A Feast for Open Eyes. Smith is best known for his contributions to underground cinema but his influence extends across performance art, photography and experimental theatre. This retrospective opens with a screening of Flaming Creatures introduced by Chris Dercon, Director of Tate Modern.
'The only true underground filmmaker' John Waters
Legendary American artist, filmmaker and actor Jack Smith (1932-1989), described by Andy Warhol as the only person he would ever copy and by John Waters as “the only true underground filmmaker”, is celebrated at the Institute of Contemporary Arts (ICA) in film, performance and debate with a retrospective of Smith’s work from 7 to 18 September 2011.
Working in New York from the 1950s until his death in 1989, Smith unequivocally resisted and upturned accepted conventions, whether artistic, moral or legal. Irreverent in tone and delirious in effect, Smith’s films, such as the notorious Flaming Creatures (1963), are both wildly camp and subtly polemical. Smith is best known for his contributions to underground cinema but his influence extends across performance art, photography and experimental theatre.
A Feast for Open Eyes: Jack Smith maps out the breadth of Smith’s practice, from his collaborative film productions to his individual writings, and looks at his legacy in the UK drawing upon a generation of New York artists with whom Smith was closely involved, Jonas Mekas and Penny Arcade, and a younger generation of artists and filmmakers whom he influenced including Mary Jordan and Anna la Thew, and a host of performance artists and filmmakers based in the UK. John Zorn, a long-term Smith collaborator selects records to accompany an installation of slides documenting Smith’s work, as he used to in collaboration with Smith in the 1970s and 80s.
The retrospective opens with a screening of Flaming Creatures introduced by Chris Dercon, Director of Tate Modern. Dercon was a close friend of Smith’s and curated a show of his work at PS1 in New York. He recently discovered a box of items that Smith had given him during the course of their friendship and which will be the focus of his introduction ‘How I met Jack Smith and got rather confused’. The film is followed by a Q&A with Jonas Mekas, a founder member of Anthology Film Archives who faced obscenity charges for defending Flaming Creatures in the 1960s. He is in conversation with Dominic Johnson, author of the forthcoming monograph Glorious Catastrophe: Jack Smith, Performance and Visual Culture and co-curator of A Feast for Open Eyes.
New York-based artist, Warhol muse and close friend of Smith, Penny Arcade, performs Denial of Death, a performance inspired by conversations that took place in the last months of Smith’s life prior to his death at the height of the AIDS crisis in 1989. Penny Arcade was, with film critic J Hoberman, responsible for saving Smith’s archive before its sale to Gladstone Gallery in 2008 and the subsequent restoration of a number of films now shown in Europe for the first time.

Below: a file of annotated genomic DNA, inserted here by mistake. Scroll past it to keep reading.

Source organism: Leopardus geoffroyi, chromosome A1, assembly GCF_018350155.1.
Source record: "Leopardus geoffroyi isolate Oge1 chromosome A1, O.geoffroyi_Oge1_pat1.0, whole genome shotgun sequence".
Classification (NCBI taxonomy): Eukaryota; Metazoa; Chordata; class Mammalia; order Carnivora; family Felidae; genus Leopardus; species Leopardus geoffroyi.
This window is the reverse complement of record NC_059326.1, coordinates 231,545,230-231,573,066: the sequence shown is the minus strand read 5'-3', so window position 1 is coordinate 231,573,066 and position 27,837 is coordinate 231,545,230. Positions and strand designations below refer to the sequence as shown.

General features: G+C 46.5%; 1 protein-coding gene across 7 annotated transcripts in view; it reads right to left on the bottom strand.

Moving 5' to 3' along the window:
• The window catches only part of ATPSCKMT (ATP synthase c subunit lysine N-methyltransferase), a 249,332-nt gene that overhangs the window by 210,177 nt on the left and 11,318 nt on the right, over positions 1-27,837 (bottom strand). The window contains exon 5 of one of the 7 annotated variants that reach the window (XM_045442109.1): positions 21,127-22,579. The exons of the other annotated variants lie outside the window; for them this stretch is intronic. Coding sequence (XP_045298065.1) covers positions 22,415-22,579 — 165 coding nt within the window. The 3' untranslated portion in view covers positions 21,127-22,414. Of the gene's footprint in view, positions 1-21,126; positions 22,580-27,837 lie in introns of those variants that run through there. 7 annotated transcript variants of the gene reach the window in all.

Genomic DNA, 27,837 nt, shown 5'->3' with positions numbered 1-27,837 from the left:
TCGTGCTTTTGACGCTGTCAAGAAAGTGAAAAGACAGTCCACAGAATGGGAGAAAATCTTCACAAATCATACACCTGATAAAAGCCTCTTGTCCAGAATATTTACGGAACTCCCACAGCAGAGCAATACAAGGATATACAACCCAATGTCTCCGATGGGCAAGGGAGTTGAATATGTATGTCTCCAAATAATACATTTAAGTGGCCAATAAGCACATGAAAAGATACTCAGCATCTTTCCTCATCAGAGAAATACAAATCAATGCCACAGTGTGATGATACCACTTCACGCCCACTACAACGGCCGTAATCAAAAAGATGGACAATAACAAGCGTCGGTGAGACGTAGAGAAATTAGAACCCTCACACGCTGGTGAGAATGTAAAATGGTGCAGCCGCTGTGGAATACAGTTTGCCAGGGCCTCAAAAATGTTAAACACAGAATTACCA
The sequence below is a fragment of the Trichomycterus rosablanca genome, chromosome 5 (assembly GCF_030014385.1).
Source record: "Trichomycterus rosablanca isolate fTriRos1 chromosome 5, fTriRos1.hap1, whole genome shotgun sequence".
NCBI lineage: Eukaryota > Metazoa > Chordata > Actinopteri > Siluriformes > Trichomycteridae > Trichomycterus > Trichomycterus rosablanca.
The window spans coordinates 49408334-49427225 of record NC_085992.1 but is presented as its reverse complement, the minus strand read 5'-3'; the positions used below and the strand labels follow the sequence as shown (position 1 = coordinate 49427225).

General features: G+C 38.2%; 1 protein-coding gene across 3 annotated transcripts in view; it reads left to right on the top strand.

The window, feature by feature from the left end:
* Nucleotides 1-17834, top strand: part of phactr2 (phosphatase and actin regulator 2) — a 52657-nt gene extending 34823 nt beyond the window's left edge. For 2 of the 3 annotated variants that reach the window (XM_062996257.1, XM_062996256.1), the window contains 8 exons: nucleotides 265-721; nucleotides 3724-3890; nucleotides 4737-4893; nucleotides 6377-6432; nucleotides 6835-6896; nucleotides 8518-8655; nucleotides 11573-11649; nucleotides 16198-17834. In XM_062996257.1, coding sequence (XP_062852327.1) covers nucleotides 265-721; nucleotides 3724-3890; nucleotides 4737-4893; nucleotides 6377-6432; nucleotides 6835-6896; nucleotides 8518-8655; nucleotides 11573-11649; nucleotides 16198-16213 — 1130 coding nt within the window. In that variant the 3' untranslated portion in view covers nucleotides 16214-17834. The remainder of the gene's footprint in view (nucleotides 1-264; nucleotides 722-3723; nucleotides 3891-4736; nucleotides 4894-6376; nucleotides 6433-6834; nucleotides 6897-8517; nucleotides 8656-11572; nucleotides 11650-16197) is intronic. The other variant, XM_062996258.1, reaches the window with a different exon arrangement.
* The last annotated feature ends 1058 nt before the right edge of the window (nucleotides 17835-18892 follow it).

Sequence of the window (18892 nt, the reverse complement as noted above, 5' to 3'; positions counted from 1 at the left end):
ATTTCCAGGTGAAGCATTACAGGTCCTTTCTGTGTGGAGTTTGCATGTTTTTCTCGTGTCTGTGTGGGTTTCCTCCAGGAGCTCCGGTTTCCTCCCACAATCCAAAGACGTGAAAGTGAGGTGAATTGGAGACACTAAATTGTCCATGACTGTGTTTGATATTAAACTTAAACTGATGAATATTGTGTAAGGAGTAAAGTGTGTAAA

JACK SMITH (1932-89)
Jack Smith was one of the most accomplished and influential underground artists of the 1960s, 70s and 80s and a key figure in the cultural history of downtown film, performance and art. From the late 1950s until his death from AIDS in 1989, Smith was mainly recognised for his work in film and performance. Innovative and idiosyncratic, Smith explored and developed a deceptively frivolous camp aesthetic, importing allusions to B-list Hollywood films and elements of social and political critique into the arena of high art. Less celebrated than the many people he inspired, Smith's multimedia influence is evident in the work of a broad segment of the American avant-garde - in film by Andy Warhol, Ken Jacobs, John Waters, George Kuchar, Scott and Beth B and in avant-garde theatre and performance art by Robert Wilson, Charles Ludlam, John Vaccaro, Cindy Sherman and Richard Foreman.
A Feast for Open Eyes: Jack Smith, supported by The Edwin Fox Foundation, is a collaboration between the ICA; Dominic Johnson, Lecturer in Drama at Queen Mary, University of London and author of the forthcoming monograph, Glorious Catastrophe: Jack Smith, Performance and Visual Culture; LUX, London with special thanks to Gladstone Gallery, New York.
Flaming Creatures (1963, b&w, 48 min, 16mm film) + introduction by Chris Dercon, Director of Tate Modern ‘How I met Jack Smith and got rather confused’ + Q&A with Jonas Mekas and Dominic Johnson
8pm, ICA Theatre. Tickets £12 / £10 concessions / £8 members
A screening of Jack Smith’s best-known film Flaming Creatures, which was banned at the time of its release, is introduced by Chris Dercon, Director of Tate Modern and followed by filmmaker, writer and co-founder of Anthology Film Archives, Jonas Mekas in conversation with Dominic Johnson, author of the forthcoming monograph Glorious Catastrophe: Jack Smith, Performance and Visual Culture. Mekas discusses Flaming Creatures, the obscenity charges he faced in 1964 as a consequence of defending Smith’s notorious film, and his complex relationship with Smith.
Jeanette Ward 020 7766 1407, 07729 930 812 Jeanette.email@example.com
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